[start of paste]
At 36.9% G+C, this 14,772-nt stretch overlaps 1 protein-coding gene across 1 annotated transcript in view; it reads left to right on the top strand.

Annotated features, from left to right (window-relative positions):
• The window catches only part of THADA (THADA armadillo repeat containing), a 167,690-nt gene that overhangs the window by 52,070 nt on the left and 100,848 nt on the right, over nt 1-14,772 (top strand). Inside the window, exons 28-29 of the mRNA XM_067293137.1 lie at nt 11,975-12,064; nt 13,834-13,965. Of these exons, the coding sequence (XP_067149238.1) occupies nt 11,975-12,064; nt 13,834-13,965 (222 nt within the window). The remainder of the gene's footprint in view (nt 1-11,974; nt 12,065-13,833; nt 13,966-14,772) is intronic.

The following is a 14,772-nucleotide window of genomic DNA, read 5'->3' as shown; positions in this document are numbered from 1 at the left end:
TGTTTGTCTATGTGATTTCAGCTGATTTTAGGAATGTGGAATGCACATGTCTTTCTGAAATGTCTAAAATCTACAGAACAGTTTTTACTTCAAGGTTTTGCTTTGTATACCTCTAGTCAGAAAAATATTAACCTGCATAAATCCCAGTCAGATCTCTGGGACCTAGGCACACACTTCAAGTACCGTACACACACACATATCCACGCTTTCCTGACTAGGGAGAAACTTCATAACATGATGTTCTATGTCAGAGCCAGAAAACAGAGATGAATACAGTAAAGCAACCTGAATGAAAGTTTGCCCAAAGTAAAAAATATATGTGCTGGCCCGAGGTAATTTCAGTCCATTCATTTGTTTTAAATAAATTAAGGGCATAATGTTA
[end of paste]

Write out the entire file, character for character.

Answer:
At 36.9% G+C, this 14,772-nt stretch overlaps 1 protein-coding gene across 1 annotated transcript in view; it reads left to right on the top strand.

Annotated features, from left to right (window-relative positions):
• The window catches only part of THADA (THADA armadillo repeat containing), a 167,690-nt gene that overhangs the window by 52,070 nt on the left and 100,848 nt on the right, over nt 1-14,772 (top strand). Inside the window, exons 28-29 of the mRNA XM_067293137.1 lie at nt 11,975-12,064; nt 13,834-13,965. Of these exons, the coding sequence (XP_067149238.1) occupies nt 11,975-12,064; nt 13,834-13,965 (222 nt within the window). The remainder of the gene's footprint in view (nt 1-11,974; nt 12,065-13,833; nt 13,966-14,772) is intronic.

The following is a 14,772-nucleotide window of genomic DNA, read 5'->3' as shown; positions in this document are numbered from 1 at the left end:
TGTTTGTCTATGTGATTTCAGCTGATTTTAGGAATGTGGAATGCACATGTCTTTCTGAAATGTCTAAAATCTACAGAACAGTTTTTACTTCAAGGTTTTGCTTTGTATACCTCTAGTCAGAAAAATATTAACCTGCATAAATCCCAGTCAGATCTCTGGGACCTAGGCACACACTTCAAGTACCGTACACACACACATATCCACGCTTTCCTGACTAGGGAGAAACTTCATAACATGATGTTCTATGTCAGAGCCAGAAAACAGAGATGAATACAGTAAAGCAACCTGAATGAAAGTTTGCCCAAAGTAAAAAATATATGTGCTGGCCCGAGGTAATTTCAGTCCATTCATTTGTTTTAAATAAATTAAGGGCATAATGTTA